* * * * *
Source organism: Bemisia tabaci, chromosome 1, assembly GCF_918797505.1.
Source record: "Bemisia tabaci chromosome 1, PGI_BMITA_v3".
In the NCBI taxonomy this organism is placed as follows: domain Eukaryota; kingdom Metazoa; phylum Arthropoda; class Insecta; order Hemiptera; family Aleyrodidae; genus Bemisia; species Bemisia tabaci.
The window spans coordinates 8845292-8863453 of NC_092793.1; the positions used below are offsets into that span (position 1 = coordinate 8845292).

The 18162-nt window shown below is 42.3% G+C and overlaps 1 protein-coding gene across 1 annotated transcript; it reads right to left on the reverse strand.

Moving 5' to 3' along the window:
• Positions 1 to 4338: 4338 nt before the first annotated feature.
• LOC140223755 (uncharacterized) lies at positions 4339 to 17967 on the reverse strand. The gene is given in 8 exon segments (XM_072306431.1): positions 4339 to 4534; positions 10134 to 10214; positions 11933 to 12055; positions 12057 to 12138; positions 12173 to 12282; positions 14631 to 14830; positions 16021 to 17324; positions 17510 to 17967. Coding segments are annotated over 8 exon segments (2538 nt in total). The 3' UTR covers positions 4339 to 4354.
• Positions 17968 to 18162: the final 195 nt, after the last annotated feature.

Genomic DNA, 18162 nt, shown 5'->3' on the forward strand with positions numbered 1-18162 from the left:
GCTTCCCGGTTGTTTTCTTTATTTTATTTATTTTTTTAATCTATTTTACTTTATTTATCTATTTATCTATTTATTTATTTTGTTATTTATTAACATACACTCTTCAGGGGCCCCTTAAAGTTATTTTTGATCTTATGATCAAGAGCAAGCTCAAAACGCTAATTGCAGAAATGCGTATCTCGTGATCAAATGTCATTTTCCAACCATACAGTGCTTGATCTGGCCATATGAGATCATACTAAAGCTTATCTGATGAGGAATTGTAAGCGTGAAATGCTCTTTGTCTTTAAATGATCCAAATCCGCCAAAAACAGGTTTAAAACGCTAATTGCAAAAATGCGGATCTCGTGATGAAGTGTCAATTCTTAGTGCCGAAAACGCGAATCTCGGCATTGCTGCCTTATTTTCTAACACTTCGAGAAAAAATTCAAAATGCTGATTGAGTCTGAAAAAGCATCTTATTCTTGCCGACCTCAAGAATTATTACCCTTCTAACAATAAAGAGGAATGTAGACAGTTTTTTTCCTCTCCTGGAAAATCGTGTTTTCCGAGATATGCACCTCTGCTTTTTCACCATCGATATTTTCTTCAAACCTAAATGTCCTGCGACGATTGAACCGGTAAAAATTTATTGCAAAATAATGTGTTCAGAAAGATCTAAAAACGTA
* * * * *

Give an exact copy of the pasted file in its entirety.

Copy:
Source organism: Bemisia tabaci, chromosome 1, assembly GCF_918797505.1.
Source record: "Bemisia tabaci chromosome 1, PGI_BMITA_v3".
In the NCBI taxonomy this organism is placed as follows: domain Eukaryota; kingdom Metazoa; phylum Arthropoda; class Insecta; order Hemiptera; family Aleyrodidae; genus Bemisia; species Bemisia tabaci.
The window spans coordinates 8845292-8863453 of NC_092793.1; the positions used below are offsets into that span (position 1 = coordinate 8845292).

The 18162-nt window shown below is 42.3% G+C and overlaps 1 protein-coding gene across 1 annotated transcript; it reads right to left on the reverse strand.

Moving 5' to 3' along the window:
• Positions 1 to 4338: 4338 nt before the first annotated feature.
• LOC140223755 (uncharacterized) lies at positions 4339 to 17967 on the reverse strand. The gene is given in 8 exon segments (XM_072306431.1): positions 4339 to 4534; positions 10134 to 10214; positions 11933 to 12055; positions 12057 to 12138; positions 12173 to 12282; positions 14631 to 14830; positions 16021 to 17324; positions 17510 to 17967. Coding segments are annotated over 8 exon segments (2538 nt in total). The 3' UTR covers positions 4339 to 4354.
• Positions 17968 to 18162: the final 195 nt, after the last annotated feature.

Genomic DNA, 18162 nt, shown 5'->3' on the forward strand with positions numbered 1-18162 from the left:
GCTTCCCGGTTGTTTTCTTTATTTTATTTATTTTTTTAATCTATTTTACTTTATTTATCTATTTATCTATTTATTTATTTTGTTATTTATTAACATACACTCTTCAGGGGCCCCTTAAAGTTATTTTTGATCTTATGATCAAGAGCAAGCTCAAAACGCTAATTGCAGAAATGCGTATCTCGTGATCAAATGTCATTTTCCAACCATACAGTGCTTGATCTGGCCATATGAGATCATACTAAAGCTTATCTGATGAGGAATTGTAAGCGTGAAATGCTCTTTGTCTTTAAATGATCCAAATCCGCCAAAAACAGGTTTAAAACGCTAATTGCAAAAATGCGGATCTCGTGATGAAGTGTCAATTCTTAGTGCCGAAAACGCGAATCTCGGCATTGCTGCCTTATTTTCTAACACTTCGAGAAAAAATTCAAAATGCTGATTGAGTCTGAAAAAGCATCTTATTCTTGCCGACCTCAAGAATTATTACCCTTCTAACAATAAAGAGGAATGTAGACAGTTTTTTTCCTCTCCTGGAAAATCGTGTTTTCCGAGATATGCACCTCTGCTTTTTCACCATCGATATTTTCTTCAAACCTAAATGTCCTGCGACGATTGAACCGGTAAAAATTTATTGCAAAATAATGTGTTCAGAAAGATCTAAAAACGTA